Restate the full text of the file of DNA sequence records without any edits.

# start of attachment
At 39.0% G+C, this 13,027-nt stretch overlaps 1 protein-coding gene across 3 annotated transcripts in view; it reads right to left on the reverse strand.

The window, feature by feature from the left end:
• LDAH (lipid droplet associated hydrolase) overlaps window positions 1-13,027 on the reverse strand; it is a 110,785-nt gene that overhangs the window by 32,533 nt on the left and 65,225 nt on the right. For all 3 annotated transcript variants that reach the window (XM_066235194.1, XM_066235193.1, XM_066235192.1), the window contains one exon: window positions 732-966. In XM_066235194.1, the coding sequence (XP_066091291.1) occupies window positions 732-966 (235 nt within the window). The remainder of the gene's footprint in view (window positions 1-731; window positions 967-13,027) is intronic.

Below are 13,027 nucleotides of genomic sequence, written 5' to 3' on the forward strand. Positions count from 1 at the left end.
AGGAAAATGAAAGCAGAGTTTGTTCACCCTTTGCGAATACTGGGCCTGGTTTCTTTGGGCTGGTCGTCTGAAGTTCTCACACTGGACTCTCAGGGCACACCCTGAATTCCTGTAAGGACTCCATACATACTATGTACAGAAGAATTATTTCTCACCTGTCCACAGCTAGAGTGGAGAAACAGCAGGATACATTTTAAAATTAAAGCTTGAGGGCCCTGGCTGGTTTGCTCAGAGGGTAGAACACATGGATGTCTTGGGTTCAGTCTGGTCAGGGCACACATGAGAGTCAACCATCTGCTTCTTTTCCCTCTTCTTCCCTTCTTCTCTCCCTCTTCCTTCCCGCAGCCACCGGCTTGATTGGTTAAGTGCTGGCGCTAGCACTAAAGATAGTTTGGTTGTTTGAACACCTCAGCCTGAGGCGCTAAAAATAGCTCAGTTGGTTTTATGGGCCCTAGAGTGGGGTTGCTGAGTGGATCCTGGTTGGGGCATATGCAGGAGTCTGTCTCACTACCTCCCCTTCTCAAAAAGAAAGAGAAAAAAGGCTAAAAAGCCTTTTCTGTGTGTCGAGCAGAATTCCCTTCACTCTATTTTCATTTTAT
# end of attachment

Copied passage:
At 39.0% G+C, this 13,027-nt stretch overlaps 1 protein-coding gene across 3 annotated transcripts in view; it reads right to left on the reverse strand.

The window, feature by feature from the left end:
• LDAH (lipid droplet associated hydrolase) overlaps window positions 1-13,027 on the reverse strand; it is a 110,785-nt gene that overhangs the window by 32,533 nt on the left and 65,225 nt on the right. For all 3 annotated transcript variants that reach the window (XM_066235194.1, XM_066235193.1, XM_066235192.1), the window contains one exon: window positions 732-966. In XM_066235194.1, the coding sequence (XP_066091291.1) occupies window positions 732-966 (235 nt within the window). The remainder of the gene's footprint in view (window positions 1-731; window positions 967-13,027) is intronic.

Below are 13,027 nucleotides of genomic sequence, written 5' to 3' on the forward strand. Positions count from 1 at the left end.
AGGAAAATGAAAGCAGAGTTTGTTCACCCTTTGCGAATACTGGGCCTGGTTTCTTTGGGCTGGTCGTCTGAAGTTCTCACACTGGACTCTCAGGGCACACCCTGAATTCCTGTAAGGACTCCATACATACTATGTACAGAAGAATTATTTCTCACCTGTCCACAGCTAGAGTGGAGAAACAGCAGGATACATTTTAAAATTAAAGCTTGAGGGCCCTGGCTGGTTTGCTCAGAGGGTAGAACACATGGATGTCTTGGGTTCAGTCTGGTCAGGGCACACATGAGAGTCAACCATCTGCTTCTTTTCCCTCTTCTTCCCTTCTTCTCTCCCTCTTCCTTCCCGCAGCCACCGGCTTGATTGGTTAAGTGCTGGCGCTAGCACTAAAGATAGTTTGGTTGTTTGAACACCTCAGCCTGAGGCGCTAAAAATAGCTCAGTTGGTTTTATGGGCCCTAGAGTGGGGTTGCTGAGTGGATCCTGGTTGGGGCATATGCAGGAGTCTGTCTCACTACCTCCCCTTCTCAAAAAGAAAGAGAAAAAAGGCTAAAAAGCCTTTTCTGTGTGTCGAGCAGAATTCCCTTCACTCTATTTTCATTTTAT